Thus rappelling puts less of a wear on equipment because it doesn’t involve a loaded moving rope.
Many studies from various organizations have shown that rappelling accidents at sport climbing crags was one of the highest per capita accidents to occur in the sport.
We have come a long way in the sport and modern steel hooks are designed to be lowered from and not rappelled. This method has fewer steps and has been proven to be a safer method for cleaning a sport anchor.
For the argument about wearing down the material, yes it does. Lowered does wear out the fixed hardware faster. But that is its purpose.
Don’t we owe it to the people that installed this equipment to use it in the safest way possible?
If that means replacing it as necessary then that is a favorable alternative to anyone having an accident.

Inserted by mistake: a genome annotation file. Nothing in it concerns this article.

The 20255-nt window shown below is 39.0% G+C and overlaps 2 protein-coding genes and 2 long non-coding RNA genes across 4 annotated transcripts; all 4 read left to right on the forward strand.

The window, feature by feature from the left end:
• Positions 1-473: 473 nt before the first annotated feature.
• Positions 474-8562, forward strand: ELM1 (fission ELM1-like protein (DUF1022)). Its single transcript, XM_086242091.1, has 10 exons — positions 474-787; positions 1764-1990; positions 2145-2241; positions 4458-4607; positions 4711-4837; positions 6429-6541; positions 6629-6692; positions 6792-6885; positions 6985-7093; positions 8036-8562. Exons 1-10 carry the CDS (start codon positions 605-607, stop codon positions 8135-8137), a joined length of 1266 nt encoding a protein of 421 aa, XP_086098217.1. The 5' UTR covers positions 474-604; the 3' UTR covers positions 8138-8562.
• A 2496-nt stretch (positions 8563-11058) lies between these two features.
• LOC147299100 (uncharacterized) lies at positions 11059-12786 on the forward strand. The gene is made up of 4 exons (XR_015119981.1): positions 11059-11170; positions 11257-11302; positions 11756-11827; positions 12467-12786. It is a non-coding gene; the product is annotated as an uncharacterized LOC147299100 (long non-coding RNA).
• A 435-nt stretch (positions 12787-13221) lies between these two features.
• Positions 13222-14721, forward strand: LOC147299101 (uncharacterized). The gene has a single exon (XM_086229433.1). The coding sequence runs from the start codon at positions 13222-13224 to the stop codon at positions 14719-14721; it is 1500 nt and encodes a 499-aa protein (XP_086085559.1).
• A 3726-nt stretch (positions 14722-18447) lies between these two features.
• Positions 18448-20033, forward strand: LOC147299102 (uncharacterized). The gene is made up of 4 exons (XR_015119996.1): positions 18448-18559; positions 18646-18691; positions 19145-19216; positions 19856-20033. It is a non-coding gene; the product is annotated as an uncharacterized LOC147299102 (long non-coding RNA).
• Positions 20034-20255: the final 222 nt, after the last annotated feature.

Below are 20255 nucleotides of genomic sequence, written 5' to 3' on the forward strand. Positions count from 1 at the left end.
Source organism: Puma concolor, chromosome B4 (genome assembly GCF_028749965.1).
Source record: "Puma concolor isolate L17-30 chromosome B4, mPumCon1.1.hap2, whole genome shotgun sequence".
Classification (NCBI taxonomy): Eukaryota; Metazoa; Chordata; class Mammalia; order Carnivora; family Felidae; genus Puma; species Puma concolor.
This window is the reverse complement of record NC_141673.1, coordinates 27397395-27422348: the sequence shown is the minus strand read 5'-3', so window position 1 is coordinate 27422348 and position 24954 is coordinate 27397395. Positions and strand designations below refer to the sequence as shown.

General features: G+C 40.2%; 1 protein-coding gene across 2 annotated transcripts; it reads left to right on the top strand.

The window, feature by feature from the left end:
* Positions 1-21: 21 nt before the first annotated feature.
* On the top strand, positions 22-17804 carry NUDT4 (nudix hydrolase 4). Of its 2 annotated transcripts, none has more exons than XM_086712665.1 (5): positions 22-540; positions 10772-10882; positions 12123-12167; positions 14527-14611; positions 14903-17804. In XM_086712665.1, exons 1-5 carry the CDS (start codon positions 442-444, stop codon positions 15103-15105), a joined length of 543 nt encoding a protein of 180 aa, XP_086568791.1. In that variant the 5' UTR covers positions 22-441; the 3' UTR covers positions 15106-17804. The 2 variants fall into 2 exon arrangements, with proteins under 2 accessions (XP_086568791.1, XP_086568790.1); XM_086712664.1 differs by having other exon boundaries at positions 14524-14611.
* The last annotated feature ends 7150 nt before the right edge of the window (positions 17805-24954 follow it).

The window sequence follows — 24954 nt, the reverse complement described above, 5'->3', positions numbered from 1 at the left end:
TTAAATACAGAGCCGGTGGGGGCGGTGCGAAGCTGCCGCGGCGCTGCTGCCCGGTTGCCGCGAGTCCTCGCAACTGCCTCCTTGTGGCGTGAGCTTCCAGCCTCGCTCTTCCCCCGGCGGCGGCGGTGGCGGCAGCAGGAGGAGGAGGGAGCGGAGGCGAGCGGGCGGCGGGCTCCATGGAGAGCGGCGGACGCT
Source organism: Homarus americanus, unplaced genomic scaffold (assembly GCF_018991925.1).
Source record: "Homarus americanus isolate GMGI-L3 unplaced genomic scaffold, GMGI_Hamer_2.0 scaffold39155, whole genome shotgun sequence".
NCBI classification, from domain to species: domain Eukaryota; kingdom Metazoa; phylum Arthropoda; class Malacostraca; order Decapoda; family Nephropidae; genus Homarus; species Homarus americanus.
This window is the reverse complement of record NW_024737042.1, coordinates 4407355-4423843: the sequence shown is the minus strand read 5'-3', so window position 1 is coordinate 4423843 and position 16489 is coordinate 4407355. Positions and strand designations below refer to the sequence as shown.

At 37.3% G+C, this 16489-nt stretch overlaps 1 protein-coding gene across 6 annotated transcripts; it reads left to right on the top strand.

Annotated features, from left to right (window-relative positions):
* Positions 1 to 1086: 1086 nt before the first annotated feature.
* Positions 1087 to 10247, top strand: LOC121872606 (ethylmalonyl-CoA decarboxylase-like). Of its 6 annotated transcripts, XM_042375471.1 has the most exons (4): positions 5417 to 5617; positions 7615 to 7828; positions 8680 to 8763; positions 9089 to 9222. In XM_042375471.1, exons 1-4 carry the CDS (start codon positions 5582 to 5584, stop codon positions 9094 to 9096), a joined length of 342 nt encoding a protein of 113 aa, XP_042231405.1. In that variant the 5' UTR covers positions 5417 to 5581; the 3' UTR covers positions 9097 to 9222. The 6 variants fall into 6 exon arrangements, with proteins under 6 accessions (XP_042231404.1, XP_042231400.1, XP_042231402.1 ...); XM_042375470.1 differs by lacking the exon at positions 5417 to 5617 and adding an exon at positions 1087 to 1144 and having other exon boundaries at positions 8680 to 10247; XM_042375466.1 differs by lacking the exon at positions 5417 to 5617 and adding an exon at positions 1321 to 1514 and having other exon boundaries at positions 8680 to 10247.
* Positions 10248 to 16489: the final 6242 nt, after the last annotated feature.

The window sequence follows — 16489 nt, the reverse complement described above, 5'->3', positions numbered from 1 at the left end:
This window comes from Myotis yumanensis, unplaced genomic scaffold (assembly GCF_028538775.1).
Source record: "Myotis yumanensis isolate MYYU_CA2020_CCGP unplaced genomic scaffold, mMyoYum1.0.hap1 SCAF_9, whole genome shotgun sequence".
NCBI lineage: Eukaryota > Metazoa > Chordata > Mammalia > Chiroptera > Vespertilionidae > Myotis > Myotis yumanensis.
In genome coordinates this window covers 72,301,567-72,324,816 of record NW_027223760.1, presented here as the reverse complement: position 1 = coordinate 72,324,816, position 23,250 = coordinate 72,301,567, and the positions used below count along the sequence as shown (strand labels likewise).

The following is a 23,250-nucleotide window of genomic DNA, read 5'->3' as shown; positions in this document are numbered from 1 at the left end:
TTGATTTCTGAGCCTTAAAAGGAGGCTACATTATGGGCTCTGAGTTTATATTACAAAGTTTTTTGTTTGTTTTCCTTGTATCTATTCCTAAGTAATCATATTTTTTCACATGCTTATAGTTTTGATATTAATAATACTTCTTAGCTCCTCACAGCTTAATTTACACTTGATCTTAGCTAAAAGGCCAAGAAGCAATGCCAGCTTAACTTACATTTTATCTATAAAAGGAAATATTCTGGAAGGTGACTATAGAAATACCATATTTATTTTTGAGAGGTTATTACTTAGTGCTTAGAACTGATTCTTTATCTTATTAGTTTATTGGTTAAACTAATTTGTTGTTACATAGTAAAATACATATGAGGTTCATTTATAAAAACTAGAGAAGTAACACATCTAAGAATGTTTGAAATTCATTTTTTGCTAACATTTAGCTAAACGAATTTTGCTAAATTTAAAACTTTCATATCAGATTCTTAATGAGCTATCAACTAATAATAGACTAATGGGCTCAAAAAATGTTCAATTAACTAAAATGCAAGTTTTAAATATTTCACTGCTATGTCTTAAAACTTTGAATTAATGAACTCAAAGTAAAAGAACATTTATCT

If you would like to support the local organizations that install/maintain this equipment you are encouraged to do so. The Boulder Climbing Community is local to Boulder Colorado where I am and they are a great organization to support.
Of course you can find an organization that is local to your favorite crags.
In climbing there is a very fuzzy intersection between security and style.
Why and how we choose to use certain techniques can greatly depend on the context of our day. There are things that are objectively dangerous to do, such as free soloing like Alex Honnold and many others myself included.
But the big difference is that we are acknowledging and accepting that risk being fully aware of it. The problem arises when climbers inappropriately use techniques or lack the knowledge to adequately assess a situation.